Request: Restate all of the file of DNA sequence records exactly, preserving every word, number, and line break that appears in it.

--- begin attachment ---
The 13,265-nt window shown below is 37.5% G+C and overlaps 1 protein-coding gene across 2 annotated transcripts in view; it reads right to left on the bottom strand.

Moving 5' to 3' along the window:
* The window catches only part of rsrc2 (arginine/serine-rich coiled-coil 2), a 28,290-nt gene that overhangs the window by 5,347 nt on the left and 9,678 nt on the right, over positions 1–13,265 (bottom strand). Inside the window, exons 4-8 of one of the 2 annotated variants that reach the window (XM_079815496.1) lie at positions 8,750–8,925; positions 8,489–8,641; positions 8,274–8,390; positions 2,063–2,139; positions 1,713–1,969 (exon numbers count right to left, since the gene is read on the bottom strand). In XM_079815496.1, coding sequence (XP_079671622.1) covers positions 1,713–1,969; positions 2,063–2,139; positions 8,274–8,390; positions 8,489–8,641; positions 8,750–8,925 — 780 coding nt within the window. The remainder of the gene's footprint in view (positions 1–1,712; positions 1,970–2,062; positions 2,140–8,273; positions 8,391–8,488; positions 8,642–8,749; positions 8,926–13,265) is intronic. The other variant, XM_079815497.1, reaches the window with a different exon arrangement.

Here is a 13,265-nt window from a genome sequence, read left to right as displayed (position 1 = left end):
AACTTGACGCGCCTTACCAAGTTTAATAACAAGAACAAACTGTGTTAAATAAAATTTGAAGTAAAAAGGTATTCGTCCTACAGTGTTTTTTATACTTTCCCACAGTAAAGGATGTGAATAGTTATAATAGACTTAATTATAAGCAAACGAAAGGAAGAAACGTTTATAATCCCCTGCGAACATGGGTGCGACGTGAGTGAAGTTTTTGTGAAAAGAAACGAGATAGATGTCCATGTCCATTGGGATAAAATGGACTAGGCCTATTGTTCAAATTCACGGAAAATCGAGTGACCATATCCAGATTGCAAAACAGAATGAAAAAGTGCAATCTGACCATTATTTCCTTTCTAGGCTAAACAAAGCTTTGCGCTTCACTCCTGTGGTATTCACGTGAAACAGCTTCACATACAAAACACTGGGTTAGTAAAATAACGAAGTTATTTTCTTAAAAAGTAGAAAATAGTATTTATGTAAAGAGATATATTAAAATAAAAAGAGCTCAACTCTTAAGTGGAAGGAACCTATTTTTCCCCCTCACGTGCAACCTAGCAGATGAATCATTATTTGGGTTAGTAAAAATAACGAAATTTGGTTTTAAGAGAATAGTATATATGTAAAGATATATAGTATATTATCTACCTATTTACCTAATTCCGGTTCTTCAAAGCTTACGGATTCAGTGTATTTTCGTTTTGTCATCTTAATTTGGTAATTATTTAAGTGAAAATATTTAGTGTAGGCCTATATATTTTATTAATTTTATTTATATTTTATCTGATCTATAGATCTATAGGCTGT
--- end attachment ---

The 13,265-nt window shown below is 37.5% G+C and overlaps 1 protein-coding gene across 2 annotated transcripts in view; it reads right to left on the bottom strand.

Moving 5' to 3' along the window:
* The window catches only part of rsrc2 (arginine/serine-rich coiled-coil 2), a 28,290-nt gene that overhangs the window by 5,347 nt on the left and 9,678 nt on the right, over positions 1–13,265 (bottom strand). Inside the window, exons 4-8 of one of the 2 annotated variants that reach the window (XM_079815496.1) lie at positions 8,750–8,925; positions 8,489–8,641; positions 8,274–8,390; positions 2,063–2,139; positions 1,713–1,969 (exon numbers count right to left, since the gene is read on the bottom strand). In XM_079815496.1, coding sequence (XP_079671622.1) covers positions 1,713–1,969; positions 2,063–2,139; positions 8,274–8,390; positions 8,489–8,641; positions 8,750–8,925 — 780 coding nt within the window. The remainder of the gene's footprint in view (positions 1–1,712; positions 1,970–2,062; positions 2,140–8,273; positions 8,391–8,488; positions 8,642–8,749; positions 8,926–13,265) is intronic. The other variant, XM_079815497.1, reaches the window with a different exon arrangement.

Here is a 13,265-nt window from a genome sequence, read left to right as displayed (position 1 = left end):
AACTTGACGCGCCTTACCAAGTTTAATAACAAGAACAAACTGTGTTAAATAAAATTTGAAGTAAAAAGGTATTCGTCCTACAGTGTTTTTTATACTTTCCCACAGTAAAGGATGTGAATAGTTATAATAGACTTAATTATAAGCAAACGAAAGGAAGAAACGTTTATAATCCCCTGCGAACATGGGTGCGACGTGAGTGAAGTTTTTGTGAAAAGAAACGAGATAGATGTCCATGTCCATTGGGATAAAATGGACTAGGCCTATTGTTCAAATTCACGGAAAATCGAGTGACCATATCCAGATTGCAAAACAGAATGAAAAAGTGCAATCTGACCATTATTTCCTTTCTAGGCTAAACAAAGCTTTGCGCTTCACTCCTGTGGTATTCACGTGAAACAGCTTCACATACAAAACACTGGGTTAGTAAAATAACGAAGTTATTTTCTTAAAAAGTAGAAAATAGTATTTATGTAAAGAGATATATTAAAATAAAAAGAGCTCAACTCTTAAGTGGAAGGAACCTATTTTTCCCCCTCACGTGCAACCTAGCAGATGAATCATTATTTGGGTTAGTAAAAATAACGAAATTTGGTTTTAAGAGAATAGTATATATGTAAAGATATATAGTATATTATCTACCTATTTACCTAATTCCGGTTCTTCAAAGCTTACGGATTCAGTGTATTTTCGTTTTGTCATCTTAATTTGGTAATTATTTAAGTGAAAATATTTAGTGTAGGCCTATATATTTTATTAATTTTATTTATATTTTATCTGATCTATAGATCTATAGGCTGT